An expanded view of energy homeostasis: Neural integration of metabolic, cognitive, and emotional drives to eat

Andrew C. Shin, Huiyuan Zheng, Hans Rudolf Berthoud

Research output: Contribution to journalArticlepeer-review

111 Scopus citations

Abstract

The traditional view of neural regulation of body energy homeostasis focuses on internal feedback signals integrated in the hypothalamus and brainstem and in turn leading to balanced activation of behavioral, autonomic, and endocrine effector pathways leading to changes in food intake and energy expenditure. Recent observations have demonstrated that many of these internal signals encoding energy status have much wider effects on the brain, particularly sensory and cortico-limbic systems that process information from the outside world by detecting and interpreting food cues, forming, storing, and recalling representations of experience with food, and assigning hedonic and motivational value to conditioned and unconditioned food stimuli. Thus, part of the metabolic feedback from the internal milieu regulates food intake and energy balance by acting on extrahypothalamic structures, leading to an expanded view of neural control of energy homeostasis taking into account the need to adapt to changing conditions in the environment. The realization that metabolic signals act directly on these non-traditional targets of body energy homeostasis brings opportunities for novel drug targets for the fight against obesity and eating disorders.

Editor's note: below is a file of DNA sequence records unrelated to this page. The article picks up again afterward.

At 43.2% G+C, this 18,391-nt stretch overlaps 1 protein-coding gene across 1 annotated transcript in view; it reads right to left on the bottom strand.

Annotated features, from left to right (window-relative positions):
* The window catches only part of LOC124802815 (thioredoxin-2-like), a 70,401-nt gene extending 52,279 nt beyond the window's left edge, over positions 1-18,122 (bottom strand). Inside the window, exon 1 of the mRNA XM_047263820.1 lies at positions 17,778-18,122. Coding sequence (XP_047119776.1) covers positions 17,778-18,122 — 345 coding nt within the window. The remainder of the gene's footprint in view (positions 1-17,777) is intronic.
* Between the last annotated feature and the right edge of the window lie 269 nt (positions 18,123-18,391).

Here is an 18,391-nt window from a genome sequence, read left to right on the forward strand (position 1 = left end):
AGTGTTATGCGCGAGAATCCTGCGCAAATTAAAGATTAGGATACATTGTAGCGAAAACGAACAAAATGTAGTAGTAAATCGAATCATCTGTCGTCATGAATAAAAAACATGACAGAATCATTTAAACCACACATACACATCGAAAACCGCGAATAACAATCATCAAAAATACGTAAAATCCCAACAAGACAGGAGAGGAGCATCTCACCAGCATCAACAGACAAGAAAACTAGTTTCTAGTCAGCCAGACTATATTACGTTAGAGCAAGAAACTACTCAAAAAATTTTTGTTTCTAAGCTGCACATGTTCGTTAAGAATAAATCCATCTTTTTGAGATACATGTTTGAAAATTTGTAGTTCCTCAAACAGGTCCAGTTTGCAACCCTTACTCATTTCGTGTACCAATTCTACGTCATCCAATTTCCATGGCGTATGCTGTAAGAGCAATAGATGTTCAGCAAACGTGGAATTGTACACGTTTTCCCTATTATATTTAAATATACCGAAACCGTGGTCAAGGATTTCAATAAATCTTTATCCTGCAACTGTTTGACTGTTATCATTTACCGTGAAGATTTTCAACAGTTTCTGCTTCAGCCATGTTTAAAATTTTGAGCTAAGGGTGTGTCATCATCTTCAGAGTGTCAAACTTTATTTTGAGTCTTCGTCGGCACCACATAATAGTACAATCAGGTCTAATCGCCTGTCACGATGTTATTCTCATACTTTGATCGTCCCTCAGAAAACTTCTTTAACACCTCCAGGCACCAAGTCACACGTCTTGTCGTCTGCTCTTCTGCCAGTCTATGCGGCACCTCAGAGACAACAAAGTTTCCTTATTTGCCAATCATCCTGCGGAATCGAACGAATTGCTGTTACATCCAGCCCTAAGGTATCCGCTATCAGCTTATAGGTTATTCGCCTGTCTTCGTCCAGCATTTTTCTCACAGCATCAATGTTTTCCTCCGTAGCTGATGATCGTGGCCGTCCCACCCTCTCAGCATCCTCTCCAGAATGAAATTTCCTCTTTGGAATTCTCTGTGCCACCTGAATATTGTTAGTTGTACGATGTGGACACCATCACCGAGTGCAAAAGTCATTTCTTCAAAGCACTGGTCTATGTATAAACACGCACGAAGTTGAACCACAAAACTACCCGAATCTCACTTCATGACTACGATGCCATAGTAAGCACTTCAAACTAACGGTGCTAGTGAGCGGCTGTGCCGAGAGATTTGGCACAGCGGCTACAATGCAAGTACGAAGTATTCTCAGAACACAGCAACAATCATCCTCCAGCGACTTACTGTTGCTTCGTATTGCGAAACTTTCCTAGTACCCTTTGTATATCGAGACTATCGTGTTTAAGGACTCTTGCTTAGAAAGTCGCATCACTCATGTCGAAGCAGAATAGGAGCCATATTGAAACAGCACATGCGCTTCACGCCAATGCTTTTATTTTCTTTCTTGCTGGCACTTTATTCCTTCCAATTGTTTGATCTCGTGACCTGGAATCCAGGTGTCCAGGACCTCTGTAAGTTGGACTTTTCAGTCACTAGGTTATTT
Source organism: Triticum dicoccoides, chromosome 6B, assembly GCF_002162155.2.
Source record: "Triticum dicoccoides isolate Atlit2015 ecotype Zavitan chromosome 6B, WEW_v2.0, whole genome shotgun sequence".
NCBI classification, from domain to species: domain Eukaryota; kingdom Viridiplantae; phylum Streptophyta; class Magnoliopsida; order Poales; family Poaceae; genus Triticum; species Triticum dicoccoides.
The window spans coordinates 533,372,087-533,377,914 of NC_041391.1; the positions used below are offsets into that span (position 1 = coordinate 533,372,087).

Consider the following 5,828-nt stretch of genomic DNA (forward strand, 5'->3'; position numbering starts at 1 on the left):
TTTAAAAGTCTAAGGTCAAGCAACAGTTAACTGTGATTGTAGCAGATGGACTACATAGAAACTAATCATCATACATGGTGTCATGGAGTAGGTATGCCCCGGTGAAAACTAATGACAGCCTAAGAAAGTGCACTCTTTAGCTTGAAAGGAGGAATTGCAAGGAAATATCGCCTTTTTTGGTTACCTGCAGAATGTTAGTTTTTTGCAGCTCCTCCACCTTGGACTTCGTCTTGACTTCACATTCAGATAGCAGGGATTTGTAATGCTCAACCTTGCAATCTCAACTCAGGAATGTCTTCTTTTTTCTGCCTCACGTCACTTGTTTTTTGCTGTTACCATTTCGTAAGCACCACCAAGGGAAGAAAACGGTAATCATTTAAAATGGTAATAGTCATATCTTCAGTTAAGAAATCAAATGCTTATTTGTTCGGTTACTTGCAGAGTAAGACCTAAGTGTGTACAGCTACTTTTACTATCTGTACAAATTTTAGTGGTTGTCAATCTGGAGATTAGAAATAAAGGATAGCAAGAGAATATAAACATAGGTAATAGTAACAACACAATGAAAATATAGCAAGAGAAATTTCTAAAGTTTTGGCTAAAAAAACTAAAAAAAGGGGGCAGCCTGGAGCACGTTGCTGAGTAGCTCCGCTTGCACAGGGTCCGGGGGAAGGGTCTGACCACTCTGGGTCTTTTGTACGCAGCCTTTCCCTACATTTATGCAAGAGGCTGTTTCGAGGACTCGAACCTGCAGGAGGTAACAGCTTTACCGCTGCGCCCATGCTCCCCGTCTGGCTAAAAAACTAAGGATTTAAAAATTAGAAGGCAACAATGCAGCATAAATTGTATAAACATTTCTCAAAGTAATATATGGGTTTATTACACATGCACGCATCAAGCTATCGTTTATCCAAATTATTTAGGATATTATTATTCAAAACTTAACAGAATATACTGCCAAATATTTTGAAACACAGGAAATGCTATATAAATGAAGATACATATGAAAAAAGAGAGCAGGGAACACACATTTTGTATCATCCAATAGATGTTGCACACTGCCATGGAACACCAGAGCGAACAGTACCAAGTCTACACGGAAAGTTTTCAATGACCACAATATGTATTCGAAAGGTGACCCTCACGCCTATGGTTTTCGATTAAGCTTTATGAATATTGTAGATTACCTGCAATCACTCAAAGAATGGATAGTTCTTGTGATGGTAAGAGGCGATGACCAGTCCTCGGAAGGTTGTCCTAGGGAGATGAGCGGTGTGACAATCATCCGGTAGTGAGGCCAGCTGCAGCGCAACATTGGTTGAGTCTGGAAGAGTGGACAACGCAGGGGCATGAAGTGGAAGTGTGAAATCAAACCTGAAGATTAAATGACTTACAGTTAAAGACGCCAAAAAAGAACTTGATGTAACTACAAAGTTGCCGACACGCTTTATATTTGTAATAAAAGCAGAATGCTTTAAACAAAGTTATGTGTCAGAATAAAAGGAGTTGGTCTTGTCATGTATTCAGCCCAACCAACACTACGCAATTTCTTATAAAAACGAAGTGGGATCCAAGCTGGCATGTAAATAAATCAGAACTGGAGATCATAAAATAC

Original languageEnglish
Pages (from-to)572-580
Number of pages9
JournalPhysiology and Behavior
Volume97
Issue number5
DOIs
StatePublished - Jul 14 2009

Keywords

  • Appetite
  • Food hedonics
  • Food reward
  • Gut hormones
  • Hypothalamus
  • Motivation
  • Obesity

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